Please. Get Some Non-Church Friends

hobbiesImagine that you have spent most of your life as a parish pastor/minister/priest.  

Maybe you were loved deeply.  Maybe your personal identity and life’s purpose were based  – mostly – on your role as The Pastor.  Maybe your biological clock is based on the liturgical calendar.  Maybe you were blessed with enough years to retire from your church,  honored and adored.  But now you are retired.

Maybe you have lost your reason to get up in the morning.

Your friends are all in your (former) church.  Your spouse’s friends are all in your (former) church.  Your kids are even (still) in your (former) church.

What’s a retired pastor to do?  It’s hard to make new friends in your 70s.  It’s impossible to make lifelong friends in your 70s.

But it’s not too late to start a new chapter that doesn’t involve your former church.  Please.  For the sake of that congregation.  For the sake of the pastors who will follow you – leave that church behind.

This post is actually for the 20 – 50-something pastors out there.  For your own sanity and emotional health, please find some non-church friends, non-church hobbies, non-church interests.  Do it now before you are so enmeshed in Church World that you can’t have a conversation with someone without saying the words, “In my church . . .”

  • I’m not talking about pastors who paint but all their paintings are hanging on the walls of the church building.
  • I’m not talking about pastors who play golf with guys from the church’s Men’s Group.
  • I’m not talking about pastors who write poetry about Jesus.
  • I’m not talking about pastors who weave paraments for the sanctuary.
  • I’m not talking about pastors who run marathons to raise money for their church mission trip.

I’m talking about painting, golfing, writing, weaving, running just for you.  I’m talking about joining a wine club with no parishioners in it, taking classes that will never work their way into a sermon, having friends who don’t even believe in God – much less belong to your congregation.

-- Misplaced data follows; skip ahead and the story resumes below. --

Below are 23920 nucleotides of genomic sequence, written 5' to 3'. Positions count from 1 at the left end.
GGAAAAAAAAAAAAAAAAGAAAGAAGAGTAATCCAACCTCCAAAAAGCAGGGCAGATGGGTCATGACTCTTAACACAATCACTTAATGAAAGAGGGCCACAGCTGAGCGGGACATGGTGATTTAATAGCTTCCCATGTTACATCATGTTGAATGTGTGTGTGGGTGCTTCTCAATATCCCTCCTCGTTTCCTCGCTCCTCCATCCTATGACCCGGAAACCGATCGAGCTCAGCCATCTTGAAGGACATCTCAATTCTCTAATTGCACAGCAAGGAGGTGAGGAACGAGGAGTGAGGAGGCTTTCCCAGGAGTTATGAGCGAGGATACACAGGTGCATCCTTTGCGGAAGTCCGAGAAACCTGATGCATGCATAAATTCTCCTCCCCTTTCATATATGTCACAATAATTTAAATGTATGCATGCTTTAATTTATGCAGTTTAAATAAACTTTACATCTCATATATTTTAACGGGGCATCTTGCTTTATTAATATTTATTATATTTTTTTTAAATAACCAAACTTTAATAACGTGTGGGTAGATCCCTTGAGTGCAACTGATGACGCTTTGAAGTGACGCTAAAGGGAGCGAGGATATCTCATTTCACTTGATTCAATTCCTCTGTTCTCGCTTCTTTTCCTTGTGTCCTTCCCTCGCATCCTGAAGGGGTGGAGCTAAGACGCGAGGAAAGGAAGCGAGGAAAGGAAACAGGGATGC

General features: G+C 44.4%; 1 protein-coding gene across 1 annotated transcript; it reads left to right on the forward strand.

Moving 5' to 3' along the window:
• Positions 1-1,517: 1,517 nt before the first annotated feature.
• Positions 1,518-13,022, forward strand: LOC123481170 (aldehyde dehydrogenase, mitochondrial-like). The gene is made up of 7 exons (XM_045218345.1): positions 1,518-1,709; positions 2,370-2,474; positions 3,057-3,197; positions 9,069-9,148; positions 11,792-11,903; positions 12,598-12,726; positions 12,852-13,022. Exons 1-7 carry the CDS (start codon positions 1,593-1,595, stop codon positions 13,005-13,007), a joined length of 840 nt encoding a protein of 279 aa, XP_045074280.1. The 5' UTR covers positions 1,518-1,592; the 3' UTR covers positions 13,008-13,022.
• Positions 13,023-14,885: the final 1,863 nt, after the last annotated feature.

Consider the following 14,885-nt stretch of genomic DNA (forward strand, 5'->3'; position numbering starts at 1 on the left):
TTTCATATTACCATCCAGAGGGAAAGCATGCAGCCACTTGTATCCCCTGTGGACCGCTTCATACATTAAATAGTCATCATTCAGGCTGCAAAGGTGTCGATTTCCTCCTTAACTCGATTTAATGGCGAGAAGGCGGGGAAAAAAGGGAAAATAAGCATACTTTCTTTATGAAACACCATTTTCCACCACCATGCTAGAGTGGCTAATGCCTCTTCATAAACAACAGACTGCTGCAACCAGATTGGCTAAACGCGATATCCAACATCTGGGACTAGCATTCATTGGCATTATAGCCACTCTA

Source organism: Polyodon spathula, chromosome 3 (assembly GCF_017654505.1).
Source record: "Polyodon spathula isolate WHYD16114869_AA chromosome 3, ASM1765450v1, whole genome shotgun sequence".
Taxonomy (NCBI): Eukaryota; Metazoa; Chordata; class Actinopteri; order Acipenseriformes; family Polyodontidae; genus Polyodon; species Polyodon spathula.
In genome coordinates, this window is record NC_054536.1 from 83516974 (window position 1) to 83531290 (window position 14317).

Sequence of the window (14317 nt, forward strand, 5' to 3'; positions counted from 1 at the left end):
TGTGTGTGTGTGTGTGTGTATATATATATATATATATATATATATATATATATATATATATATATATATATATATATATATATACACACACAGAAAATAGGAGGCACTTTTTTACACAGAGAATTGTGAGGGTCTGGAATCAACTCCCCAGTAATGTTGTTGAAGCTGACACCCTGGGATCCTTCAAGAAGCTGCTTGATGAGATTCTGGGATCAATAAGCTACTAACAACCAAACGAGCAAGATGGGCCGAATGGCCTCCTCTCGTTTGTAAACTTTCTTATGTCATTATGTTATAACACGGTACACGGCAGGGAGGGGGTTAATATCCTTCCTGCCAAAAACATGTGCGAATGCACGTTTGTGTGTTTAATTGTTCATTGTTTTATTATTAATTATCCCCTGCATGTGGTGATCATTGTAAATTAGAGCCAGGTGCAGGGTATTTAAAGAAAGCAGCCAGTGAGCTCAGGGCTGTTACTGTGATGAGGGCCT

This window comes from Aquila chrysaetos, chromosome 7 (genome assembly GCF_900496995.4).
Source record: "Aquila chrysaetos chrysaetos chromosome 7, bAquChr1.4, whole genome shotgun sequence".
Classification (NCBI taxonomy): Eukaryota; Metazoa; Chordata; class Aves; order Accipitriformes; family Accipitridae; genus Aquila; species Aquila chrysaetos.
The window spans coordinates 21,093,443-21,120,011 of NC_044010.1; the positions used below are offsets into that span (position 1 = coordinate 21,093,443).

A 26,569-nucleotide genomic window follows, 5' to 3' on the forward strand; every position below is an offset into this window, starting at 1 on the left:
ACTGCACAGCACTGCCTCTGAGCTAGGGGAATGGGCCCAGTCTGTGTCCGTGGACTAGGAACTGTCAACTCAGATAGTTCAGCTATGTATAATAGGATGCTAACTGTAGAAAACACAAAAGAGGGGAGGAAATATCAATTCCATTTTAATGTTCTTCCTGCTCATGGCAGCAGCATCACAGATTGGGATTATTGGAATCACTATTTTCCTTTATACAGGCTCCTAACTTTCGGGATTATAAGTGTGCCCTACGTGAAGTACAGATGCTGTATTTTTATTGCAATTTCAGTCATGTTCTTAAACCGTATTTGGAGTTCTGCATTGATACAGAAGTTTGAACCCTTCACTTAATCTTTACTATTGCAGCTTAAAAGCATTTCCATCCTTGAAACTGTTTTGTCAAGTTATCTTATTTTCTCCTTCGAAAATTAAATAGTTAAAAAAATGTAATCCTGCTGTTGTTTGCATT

If you do this now, you won’t force someone like me to have to meet with you in your 70s to remind you that you are no longer the pastor of your (former) church and you need to find new friends and new interests late in life.

Jesus had really interesting friends who didn’t necessarily hang out in synagogues and the Temple talking about scroll colors and parable ideas.  I’m pretty sure about that.


Mosaic of pastors who do other things too.

4 responses to “Please. Get Some Non-Church Friends

  1. Thank you for having that conversation with that former pastor. There are places where that conversation will never happen, due to the fear of making a 70-year-old feel any level of discomfort. Everybody loses in that scenario.

    And, may I suggest a class at the local community college– a field where one has never studied? I’m meeting the most interesting non-church people this way. Wow, there’s a whole world out there that doesn’t know what a narthex is–and doesn’t care. Yay!


  2. My growing cadre of away from church friends don’t go to church anywhere. We talk about our bicycles, dogs, essential oils, fiber art, yoga….crazy stuff.They’re becoming some of my best friends.


  3. Pingback: Pastors: Help Your Successor Succeed | MaryAnn McKibben Dana

  4. I am 6.6 years away from retirement age – I may work longer, I may not. Already I am imagining what I will do with myself when I leave this behind: train to be a yoga instructor and open a studio where I teach yoga, meditation, and offer spiritual direction. OR, (and?) I want to relearn how to throw pots on a potters wheel, play the piano, and take photographs. Mostly I want to sleep, eat, and be awake on my schedule. And, with any luck, I’ll have some grand-kids too. I may not even go to church.

    But to all those retired folk who have not adjusted – well life is ugly for them, but worse for whatever pastor follows them. It can be tragic.


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